Three Meetings Of The GST Council And No Decision On Rates Yet

The third meeting of the GST Council ended on Wednesday, a day earlier than scheduled, without reaching a consensus on the rate structure of the new indirect tax regime. The Council ended its meeting abruptly, and is now scheduled to meet again on November 3-4, and thereafter on November 9-10, Finance Minister Arun Jaitley told reporters at the press briefing.

The Council also could not arrive at a final decision on imposing a cess or additional tax on demerit goods to fund compensation to states for tax revenue lost in the first five years of GST. The proposed cess will be levied over and above the GST on luxury items like big cars and also sin goods like tobacco and alcohol.

GST rates will also depend on the source of funds on basis of which the compensation to the losing states will be funded. On this issue we have virtually converged towards a consensus, the formal announcement of that, after working out the details will be made in the next meeting itself.

Arun Jaitley, Finance Minister

The GST rate structure would be decided only after the source of funds for compensation has been finalised, the finance minister added.

“The funding mechanism for compensating states, whether it should be by way of higher tax or through a cess, will have to be discussed and decided,” Adhia said after the finance minister’s press briefing.

On Tuesday, the Council deliberated over levying a cess on demerit goods over and above the highest proposed GST slab rate of 26 percent and use the revenue collected from this cess to compensate states. Revenue Secretary Hasmukh Adhia had told reporters on Tuesday that the Council is considering 12 percent and 18 percent for the standard GST rate, a low rate of 6 percent and a high rate of 26 percent.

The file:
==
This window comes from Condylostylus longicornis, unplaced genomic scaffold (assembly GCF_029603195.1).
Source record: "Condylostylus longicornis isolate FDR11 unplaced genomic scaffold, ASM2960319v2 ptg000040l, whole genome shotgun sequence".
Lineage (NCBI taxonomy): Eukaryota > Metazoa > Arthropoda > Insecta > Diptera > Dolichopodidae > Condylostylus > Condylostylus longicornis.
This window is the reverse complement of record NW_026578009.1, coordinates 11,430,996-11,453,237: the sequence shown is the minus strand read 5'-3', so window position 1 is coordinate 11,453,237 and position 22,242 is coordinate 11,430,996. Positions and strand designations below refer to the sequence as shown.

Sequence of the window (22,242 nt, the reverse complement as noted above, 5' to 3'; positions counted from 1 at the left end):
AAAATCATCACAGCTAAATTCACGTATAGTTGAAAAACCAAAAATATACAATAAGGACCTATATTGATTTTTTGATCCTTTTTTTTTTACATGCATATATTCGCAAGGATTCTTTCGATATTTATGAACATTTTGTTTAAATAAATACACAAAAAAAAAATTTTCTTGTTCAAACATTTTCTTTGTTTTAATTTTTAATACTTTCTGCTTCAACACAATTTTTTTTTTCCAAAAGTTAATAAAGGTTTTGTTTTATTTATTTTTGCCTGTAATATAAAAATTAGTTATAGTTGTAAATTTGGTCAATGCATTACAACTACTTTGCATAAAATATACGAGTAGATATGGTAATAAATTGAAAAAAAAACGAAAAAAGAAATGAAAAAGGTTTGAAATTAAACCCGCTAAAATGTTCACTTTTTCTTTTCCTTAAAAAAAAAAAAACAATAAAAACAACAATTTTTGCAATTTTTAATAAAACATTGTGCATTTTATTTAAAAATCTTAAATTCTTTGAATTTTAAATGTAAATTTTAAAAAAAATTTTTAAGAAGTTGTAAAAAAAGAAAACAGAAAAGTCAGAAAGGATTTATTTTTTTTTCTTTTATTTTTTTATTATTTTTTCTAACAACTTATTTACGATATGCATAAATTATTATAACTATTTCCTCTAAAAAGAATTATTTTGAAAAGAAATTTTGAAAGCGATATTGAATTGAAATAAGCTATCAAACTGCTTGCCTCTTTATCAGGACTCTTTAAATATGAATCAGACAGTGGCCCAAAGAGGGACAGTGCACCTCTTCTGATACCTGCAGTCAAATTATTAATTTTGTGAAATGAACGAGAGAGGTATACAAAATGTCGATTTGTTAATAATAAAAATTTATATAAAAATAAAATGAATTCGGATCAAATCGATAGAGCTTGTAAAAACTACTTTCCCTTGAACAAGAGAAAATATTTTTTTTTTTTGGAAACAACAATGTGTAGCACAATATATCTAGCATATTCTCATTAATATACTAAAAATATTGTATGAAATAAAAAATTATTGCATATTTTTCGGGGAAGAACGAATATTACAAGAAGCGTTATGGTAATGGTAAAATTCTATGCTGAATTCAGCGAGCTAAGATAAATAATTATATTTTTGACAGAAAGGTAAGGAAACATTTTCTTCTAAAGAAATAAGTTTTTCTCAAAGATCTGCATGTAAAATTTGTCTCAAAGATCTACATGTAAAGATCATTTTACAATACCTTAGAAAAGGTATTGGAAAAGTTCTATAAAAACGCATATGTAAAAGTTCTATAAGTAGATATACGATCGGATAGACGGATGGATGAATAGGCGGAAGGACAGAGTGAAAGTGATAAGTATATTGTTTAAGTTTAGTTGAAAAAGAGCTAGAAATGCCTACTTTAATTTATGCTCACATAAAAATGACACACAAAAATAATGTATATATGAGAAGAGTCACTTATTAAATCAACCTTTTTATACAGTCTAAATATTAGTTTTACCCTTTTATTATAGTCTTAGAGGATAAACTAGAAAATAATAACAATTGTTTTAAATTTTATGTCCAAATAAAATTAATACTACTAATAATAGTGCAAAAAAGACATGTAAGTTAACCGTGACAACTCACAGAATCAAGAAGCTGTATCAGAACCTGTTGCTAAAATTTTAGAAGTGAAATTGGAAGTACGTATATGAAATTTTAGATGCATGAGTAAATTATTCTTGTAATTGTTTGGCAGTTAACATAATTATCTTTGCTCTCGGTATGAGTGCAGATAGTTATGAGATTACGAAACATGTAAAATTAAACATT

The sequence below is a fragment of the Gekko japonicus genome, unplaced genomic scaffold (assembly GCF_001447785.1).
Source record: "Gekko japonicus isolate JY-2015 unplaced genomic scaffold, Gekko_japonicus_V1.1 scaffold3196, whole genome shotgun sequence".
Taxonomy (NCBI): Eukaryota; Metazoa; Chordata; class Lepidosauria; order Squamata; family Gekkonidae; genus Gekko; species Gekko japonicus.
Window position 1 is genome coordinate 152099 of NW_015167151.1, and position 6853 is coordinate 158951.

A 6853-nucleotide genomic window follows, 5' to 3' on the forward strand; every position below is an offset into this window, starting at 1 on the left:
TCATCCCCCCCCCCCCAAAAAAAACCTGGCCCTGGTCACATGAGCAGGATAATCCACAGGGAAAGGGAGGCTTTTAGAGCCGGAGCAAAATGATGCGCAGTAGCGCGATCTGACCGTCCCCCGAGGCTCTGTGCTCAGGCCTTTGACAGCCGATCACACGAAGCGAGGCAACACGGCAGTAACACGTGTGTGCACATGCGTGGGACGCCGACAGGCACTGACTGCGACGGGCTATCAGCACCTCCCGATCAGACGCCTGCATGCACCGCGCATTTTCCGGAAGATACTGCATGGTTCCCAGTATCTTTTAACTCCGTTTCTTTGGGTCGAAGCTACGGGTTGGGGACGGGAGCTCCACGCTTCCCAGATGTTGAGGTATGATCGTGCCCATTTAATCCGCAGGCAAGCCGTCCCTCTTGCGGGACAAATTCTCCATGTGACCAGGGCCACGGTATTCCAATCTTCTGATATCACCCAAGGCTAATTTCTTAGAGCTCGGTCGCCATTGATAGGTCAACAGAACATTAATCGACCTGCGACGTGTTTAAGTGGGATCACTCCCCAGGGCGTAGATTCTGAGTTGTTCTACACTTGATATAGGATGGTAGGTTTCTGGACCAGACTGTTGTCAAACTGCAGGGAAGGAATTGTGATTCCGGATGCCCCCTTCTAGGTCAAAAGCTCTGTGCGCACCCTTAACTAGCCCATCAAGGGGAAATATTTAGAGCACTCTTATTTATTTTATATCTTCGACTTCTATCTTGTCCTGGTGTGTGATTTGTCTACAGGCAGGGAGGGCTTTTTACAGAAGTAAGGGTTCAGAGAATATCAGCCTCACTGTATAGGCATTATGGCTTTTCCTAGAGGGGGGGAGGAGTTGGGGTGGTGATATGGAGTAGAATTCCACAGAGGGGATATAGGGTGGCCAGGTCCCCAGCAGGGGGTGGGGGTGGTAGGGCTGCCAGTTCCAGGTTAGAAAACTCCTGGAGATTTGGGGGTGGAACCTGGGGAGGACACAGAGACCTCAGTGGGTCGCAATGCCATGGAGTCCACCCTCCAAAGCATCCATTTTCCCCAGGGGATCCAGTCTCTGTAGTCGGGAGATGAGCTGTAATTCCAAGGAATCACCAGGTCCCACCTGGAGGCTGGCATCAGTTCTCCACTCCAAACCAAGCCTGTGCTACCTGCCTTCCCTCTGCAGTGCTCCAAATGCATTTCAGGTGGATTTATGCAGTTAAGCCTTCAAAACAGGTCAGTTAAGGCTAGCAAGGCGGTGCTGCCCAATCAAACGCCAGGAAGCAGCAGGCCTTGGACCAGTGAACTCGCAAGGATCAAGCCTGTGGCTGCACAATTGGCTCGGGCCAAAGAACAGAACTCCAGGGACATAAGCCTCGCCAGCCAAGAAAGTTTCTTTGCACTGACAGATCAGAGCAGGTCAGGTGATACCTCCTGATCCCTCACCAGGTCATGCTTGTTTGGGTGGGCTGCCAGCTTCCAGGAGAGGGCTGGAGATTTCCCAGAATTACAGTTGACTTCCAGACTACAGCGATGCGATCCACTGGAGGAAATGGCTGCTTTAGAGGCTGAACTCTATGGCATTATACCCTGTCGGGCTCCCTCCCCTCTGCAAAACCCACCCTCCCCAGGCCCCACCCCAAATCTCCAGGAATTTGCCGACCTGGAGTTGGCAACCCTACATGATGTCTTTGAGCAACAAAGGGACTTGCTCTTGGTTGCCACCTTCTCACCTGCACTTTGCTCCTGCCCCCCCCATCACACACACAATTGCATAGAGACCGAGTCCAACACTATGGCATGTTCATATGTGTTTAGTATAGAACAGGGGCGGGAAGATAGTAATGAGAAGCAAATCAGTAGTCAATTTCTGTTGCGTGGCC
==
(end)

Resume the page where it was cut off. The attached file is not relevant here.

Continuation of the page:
The central government estimates it will receive Rs 44,000 crore from the proposed cesses on demerit goods and will need an additional Rs 7,000 crore to compensate states, according to Kerala Finance Minister Thomas Issac.

On the issue of dual control and division of authority between the Centre and states, Jaitley said that as per the Council’s decision an assessee will be assessed only by one authority – either the state or the Centre.

The data on traders and dealers below the turnover limit of Rs 1.5 crore, presented in Wednesday’s meeting was different from what was presented earlier, said K Pandia Rajan, Tamil Nadu representative to GST Council.

The central government is expected to earn more revenue than the states if it is given exclusive control to assess businesses over Rs 1.5 crore, and therefore the Council decided to reconsider the dual control threshold in the meeting to be held on November 3, the Kerala finance minister added.



On the issue of dual control and division of authority between the Centre and states, Jaitley said that as per the Council’s decision an assessee will be assessed only by one authority – either the state or the Centre.

The data on traders and dealers below the turnover limit of Rs 1.5 crore, presented in Wednesday’s meeting was different from what was presented earlier, said K Pandia Rajan, Tamil Nadu representative to GST Council.

The central government is expected to earn more revenue than the states if it is given exclusive control to assess businesses over Rs 1.5 crore, and therefore the Council decided to reconsider the dual control threshold in the meeting to be held on November 3, the Kerala finance minister added.

At its November 3-4 meeting, the GST Council will take up the issue of usage of cess funds and the GST rate. Once members decide the rate structure, the dual control mechanism, and source of compensation to states, the November 9-10 meeting would hopefully take up the Draft Model GST Law, the finance minister added at the briefing.